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Why We Are No Longer Using the Term "Conflict-free"

Why We Are No Longer Using the Term "Conflict-free"

We are heeding the call to action by The Kimberley Process Civil Society Coalition (KPCSC) to abandon the term conflict-free.

Why this term is problematic:

First of all, the reality is that there is no way that anyone can say with absolute certainty that anything is 100% conflict-free. No one is omniscient, so it's not realistic to call something conflict-free unless you were physically present to witness every aspect of that product's life cycle. And as the KPCSC states, "there is no standardised, testable system guaranteeing that any diamond is free of conflict."

You may be wondering what about the Kimberly Process? Don't they have a system for that? Sort of, but not really. The Kimberly Process (KP) has an extremely narrow definition of conflict diamonds. Their definition only applies to "rough diamonds used by rebel movements or their allies to finance armed conflicts aimed at undermining legitimate governments." Because it only applies to rough diamonds financing armed conflict, it's never been a reliable measurement of whether a diamond is conflict-free.

Further, this narrow definition by the KP has provided a cover for diamonds that may have involved forced labor, child labor, environmental destruction, etc., under the umbrella of "conflict-free." It has permitted an entire industry to use the term conflict-free without knowing the impact and journey a diamond may have gone through.

But we've always understood the limitations of the KP and never relied on it for determining what diamonds to work with. Since the beginning, we've had much stricter vetting of what diamonds we work with – choosing to work with only recycled natural, lab-grown, and newly mined Canadian and Australian diamonds. Given our research and knowledge of material sourcing, those diamond options have the lowest impact. They tend to be the most ethical options.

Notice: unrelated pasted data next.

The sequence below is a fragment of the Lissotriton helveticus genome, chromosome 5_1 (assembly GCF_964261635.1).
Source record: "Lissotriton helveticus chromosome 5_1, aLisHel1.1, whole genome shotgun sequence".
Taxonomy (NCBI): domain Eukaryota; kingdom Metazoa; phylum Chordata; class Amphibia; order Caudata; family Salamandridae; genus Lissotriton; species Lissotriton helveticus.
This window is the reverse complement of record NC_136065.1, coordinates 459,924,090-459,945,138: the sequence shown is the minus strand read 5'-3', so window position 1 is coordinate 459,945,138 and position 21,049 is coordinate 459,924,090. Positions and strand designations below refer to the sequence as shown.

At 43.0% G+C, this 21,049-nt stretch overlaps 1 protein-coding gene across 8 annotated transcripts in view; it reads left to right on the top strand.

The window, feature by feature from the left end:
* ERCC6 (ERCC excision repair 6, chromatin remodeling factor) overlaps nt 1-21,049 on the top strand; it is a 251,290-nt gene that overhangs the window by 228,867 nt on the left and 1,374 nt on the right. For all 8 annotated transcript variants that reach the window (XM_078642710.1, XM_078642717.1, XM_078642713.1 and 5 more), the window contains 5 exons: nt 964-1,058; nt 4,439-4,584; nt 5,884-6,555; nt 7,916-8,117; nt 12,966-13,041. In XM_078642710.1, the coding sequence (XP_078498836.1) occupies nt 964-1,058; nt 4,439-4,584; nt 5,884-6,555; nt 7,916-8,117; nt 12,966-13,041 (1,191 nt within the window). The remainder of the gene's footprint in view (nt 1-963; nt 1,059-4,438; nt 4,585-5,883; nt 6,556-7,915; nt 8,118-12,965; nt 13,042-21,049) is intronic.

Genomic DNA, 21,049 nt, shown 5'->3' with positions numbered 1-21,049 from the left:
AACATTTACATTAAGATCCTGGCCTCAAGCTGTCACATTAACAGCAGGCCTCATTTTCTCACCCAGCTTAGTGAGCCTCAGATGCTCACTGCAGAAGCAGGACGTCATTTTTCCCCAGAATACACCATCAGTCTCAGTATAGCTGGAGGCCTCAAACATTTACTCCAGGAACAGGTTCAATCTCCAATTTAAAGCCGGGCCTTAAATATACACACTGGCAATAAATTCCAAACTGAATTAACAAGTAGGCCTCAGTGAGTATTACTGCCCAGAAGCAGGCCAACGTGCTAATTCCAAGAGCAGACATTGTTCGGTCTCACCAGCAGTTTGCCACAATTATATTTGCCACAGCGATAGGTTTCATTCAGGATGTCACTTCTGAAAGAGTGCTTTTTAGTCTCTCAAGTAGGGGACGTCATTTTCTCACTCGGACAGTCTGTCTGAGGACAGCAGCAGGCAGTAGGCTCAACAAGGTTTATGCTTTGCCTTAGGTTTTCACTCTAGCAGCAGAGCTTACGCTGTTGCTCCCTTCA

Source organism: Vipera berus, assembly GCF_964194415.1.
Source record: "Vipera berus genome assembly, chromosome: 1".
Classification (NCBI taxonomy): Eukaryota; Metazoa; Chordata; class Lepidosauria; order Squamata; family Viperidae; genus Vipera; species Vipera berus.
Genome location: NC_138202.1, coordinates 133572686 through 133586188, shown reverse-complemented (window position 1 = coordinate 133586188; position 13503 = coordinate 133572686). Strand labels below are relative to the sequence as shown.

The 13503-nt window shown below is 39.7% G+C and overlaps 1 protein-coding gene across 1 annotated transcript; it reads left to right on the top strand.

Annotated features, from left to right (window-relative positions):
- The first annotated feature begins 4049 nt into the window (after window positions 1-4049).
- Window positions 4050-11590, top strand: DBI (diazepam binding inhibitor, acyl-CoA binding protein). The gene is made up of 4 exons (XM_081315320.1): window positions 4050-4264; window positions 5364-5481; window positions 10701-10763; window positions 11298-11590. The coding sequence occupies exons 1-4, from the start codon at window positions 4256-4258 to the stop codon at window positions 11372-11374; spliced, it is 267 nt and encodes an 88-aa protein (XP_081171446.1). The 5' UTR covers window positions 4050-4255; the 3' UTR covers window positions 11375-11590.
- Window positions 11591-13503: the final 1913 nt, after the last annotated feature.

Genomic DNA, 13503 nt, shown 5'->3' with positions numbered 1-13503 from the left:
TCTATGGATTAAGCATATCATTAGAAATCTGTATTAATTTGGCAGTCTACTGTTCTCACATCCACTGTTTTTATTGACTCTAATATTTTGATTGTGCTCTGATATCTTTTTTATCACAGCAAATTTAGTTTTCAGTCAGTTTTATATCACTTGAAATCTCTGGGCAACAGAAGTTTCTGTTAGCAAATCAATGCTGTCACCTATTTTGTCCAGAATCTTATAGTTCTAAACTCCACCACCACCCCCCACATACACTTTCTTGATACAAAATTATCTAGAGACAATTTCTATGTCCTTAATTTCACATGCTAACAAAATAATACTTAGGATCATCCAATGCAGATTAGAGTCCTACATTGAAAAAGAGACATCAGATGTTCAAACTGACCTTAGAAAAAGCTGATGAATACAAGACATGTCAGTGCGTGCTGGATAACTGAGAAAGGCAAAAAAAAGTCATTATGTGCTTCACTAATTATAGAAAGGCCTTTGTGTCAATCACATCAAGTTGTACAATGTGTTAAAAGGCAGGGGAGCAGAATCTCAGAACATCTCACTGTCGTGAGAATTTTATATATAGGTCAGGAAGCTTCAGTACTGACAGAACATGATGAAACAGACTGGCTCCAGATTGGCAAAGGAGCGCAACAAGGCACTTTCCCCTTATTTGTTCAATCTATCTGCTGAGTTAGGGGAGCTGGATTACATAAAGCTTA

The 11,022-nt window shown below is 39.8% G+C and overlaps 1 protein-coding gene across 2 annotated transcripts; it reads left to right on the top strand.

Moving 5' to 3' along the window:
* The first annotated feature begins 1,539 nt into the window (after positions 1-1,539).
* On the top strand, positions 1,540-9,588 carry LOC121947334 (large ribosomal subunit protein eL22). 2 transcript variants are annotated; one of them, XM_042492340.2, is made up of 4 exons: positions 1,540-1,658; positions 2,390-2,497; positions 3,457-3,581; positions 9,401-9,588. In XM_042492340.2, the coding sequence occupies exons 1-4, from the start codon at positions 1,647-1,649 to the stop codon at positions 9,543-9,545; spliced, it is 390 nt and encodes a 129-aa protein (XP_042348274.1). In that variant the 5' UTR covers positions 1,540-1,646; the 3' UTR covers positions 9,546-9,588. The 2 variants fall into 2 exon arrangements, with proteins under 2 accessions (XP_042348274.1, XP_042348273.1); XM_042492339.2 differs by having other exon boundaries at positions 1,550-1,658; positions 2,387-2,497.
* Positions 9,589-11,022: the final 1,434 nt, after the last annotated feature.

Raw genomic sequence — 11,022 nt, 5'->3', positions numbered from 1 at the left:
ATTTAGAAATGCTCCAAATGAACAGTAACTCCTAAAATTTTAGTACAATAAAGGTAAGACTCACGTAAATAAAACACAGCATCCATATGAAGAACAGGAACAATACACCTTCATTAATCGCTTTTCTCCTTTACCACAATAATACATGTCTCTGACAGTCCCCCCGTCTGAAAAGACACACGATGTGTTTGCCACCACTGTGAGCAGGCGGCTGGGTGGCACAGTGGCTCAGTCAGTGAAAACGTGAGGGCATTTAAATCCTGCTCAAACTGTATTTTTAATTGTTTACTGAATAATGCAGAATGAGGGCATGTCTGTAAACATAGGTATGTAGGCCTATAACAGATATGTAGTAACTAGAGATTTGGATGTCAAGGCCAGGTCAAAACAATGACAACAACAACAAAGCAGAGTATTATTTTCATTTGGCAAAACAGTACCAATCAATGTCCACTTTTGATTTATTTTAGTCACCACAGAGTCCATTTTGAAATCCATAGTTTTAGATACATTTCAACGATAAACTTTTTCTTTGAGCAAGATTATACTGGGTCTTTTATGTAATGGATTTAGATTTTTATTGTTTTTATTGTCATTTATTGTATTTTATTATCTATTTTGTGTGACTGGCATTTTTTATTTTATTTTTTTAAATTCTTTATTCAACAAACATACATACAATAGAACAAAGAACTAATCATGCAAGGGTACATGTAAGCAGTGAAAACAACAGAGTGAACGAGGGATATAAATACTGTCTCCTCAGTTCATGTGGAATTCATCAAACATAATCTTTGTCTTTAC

Of course, we have concerns that if all the ethical jewelers stop using the term conflict-free, customers looking for more ethical jewelry will only find companies that rely on the KP to make conflict-free claims. But stopping the use of that term is the right thing to do.

Moving forward, we will continue our high material and vendor vetting standards – working with only a few trusted suppliers. We will be more specific about what type of diamond we refer to rather than using a blanket term like conflict-free. We are working on updating all instances of this on our website and social media. And as always, nothing is ever perfect, but we are constantly working to do better.

Kimberly Process Civil Society Coalition
Global Witness